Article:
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Remember just about this time last year when Dick’s Sporting Goods announced it would cease sales of so-called assault rifles? The company then made a very public show of physically destroying their existing inventory, all in the name of ending gun violence? This media circus only exacerbated the situation. So, how did that work for them?

The first thing it did was to incur the wrath of hunters and shooters…a big part of their customer base! Customers were further insulted with the company when it announced that it would no longer sell firearms to anyone under 21, nor would it carry high capacity magazines. The company then poured salt in the open wound when it hired three gun control lobbyists in Washington, D.C. to fight for additional gun control measures. All of these actions were ordered by Dick’s CEO and majority shareholder Edward Stack.

Many customers, especially shooters and hunters vowed that they would never spend another dime with Dick’s. And quietly they did it…and stuck together with their resolve.

History may look back on this as one of the most effective boycotts related to firearms and Second Amendment rights.

From a bit of insider industry scuttlebutt, you may begin to here about financial problems within Dick’s Sporting Goods. The mainstream media will talk about the economy, financial issues and the loss of jobs, but I don’t think they will write about the root cause.

Almost immediately after the imprudent business decisions mentioned above, Dick’s overall retail sales dropped. Apparently, Mr. Stack failed to realize that gun owners buy more than just guns.

The actions of Dick’s Sporting Goods toward guns and gun owners drew far reaching consequences. Several of their big firearms manufacturers and suppliers, MKS/Hi-Point, Mossberg, and Springfield backed up the shooting community and refused to sell any more of their products to Dick’s. The National Shooting Sports Foundation revoked Dick’s membership and issued a news release stating they were “disappointed by Dick’s decision.” The shooting public has been taking notice of all this.

Dick’s stock plummeted 47-percent to its lowest 52-week price and has not totally recovered, but it has begun to trend back up. Stockholders are not amused.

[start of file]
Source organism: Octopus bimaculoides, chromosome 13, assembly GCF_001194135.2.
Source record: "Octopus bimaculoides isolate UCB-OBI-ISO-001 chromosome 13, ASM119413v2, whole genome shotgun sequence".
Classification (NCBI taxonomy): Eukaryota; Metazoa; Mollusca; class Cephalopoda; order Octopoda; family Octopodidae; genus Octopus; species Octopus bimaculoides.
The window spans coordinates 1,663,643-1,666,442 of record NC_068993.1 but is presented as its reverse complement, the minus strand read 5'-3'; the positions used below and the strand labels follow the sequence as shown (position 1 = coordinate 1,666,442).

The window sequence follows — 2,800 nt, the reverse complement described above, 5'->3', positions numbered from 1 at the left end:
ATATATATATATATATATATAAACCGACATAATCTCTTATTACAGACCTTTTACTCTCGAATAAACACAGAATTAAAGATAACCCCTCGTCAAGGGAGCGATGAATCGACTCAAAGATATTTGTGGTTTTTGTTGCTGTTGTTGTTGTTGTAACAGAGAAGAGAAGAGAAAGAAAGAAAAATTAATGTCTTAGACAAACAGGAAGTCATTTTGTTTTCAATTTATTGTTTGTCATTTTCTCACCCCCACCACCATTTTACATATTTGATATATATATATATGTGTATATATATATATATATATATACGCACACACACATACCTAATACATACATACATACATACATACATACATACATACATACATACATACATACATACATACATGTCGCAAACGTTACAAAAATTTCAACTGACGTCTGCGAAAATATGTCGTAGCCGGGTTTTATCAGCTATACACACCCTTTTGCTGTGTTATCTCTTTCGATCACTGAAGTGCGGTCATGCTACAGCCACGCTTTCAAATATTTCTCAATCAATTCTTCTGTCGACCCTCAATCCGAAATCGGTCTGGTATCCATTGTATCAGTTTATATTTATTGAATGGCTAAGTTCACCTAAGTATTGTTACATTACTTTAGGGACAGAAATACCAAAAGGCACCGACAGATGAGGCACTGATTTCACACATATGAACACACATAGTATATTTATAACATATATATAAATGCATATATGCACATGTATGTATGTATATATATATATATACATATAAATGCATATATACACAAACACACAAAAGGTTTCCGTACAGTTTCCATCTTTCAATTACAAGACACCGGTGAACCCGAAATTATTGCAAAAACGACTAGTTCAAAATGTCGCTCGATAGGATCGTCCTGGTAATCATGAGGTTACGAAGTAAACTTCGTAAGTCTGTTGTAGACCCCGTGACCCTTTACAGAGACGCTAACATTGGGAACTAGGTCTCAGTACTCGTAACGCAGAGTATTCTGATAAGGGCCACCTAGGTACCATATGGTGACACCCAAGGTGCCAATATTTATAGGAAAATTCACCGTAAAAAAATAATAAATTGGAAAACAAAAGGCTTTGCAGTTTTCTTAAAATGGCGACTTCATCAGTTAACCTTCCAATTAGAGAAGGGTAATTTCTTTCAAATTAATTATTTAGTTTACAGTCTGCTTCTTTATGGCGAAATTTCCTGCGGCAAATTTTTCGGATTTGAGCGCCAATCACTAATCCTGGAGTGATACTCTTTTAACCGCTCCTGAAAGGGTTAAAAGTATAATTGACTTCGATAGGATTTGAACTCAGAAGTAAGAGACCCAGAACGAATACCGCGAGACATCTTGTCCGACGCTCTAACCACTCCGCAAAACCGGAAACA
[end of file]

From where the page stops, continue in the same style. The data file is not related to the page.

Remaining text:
You can still buy guns at Dick’s, but if you go to their website, it is not easy to find anything related to the shooting sports. I had to drill down into the website to get to any firearms.

To compound the issue, Dick’s other property, Field & Stream stores, has also paid the price for the company’s political posturing.

A Pennsylvania (where Dick’s is headquartered) judge recently ruled that a lawsuit field against Dick’s can move forward. Battle Born Munitions filed suit against the company in October, alleging that the retailer failed to take delivery and pay invoices for Field & Stream-branded ammunition they had ordered. Without AR-style rifles to sell, they didn’t need an ammunition inventory.

The suit is seeking $5.5 million in damages. Battle Born Munitions says Dick’s not only damaged Battle Born’s ability to operate in the industry, but its failure to comply with the agreement harmed their reputation.

Since the ammunition was branded Field & Stream, Battle Born said it could not be resold. Battle Born had to store the ammunition for an extended period of time and that cost money. Those unexpected expenditures were needed to complete other business deals which the company lost due to Dick’s actions.

So where is the Dick’s Sporting Goods/Field & Stream business headed? I’m not a business expert or forecaster, but I’d say Dick’s is in a downward spiral from which it may not be able to pull out. Selling tennis shoes, jogging apparel and bicycles will only carry the business so far.

Dick’s CFO, Lee Belitsky, recently told stock analysts and share holders that there won’t be any more Field &Steam stores, and there’s no guarantee they won’t close the existing stores. Dick’s is also significantly reducing the marketing budget for its Field & Stream stores it still operates.

Another sign of financial troubles is that last month, Dicks ended its U.S. Olympic Sponsorship. There were 86 athletes in the program. These individuals worked in some capacity for Dick’s and were allowed to work very flexible schedules so they could maintain their training routines. Apparently, that program is over and these employees have been given the option to remain Dick’s associates and move to a traditional sales associate’s role. How many of these athletes do you think will stay with the company?

In one more bit of insider industry information gathering, I’ve learned that Wall Street sources and analysts are operating under the presumption that it will only be a matter of time before Dick’s either totally restructures and/or is gone from the retail scene.

Watch and see what happens!

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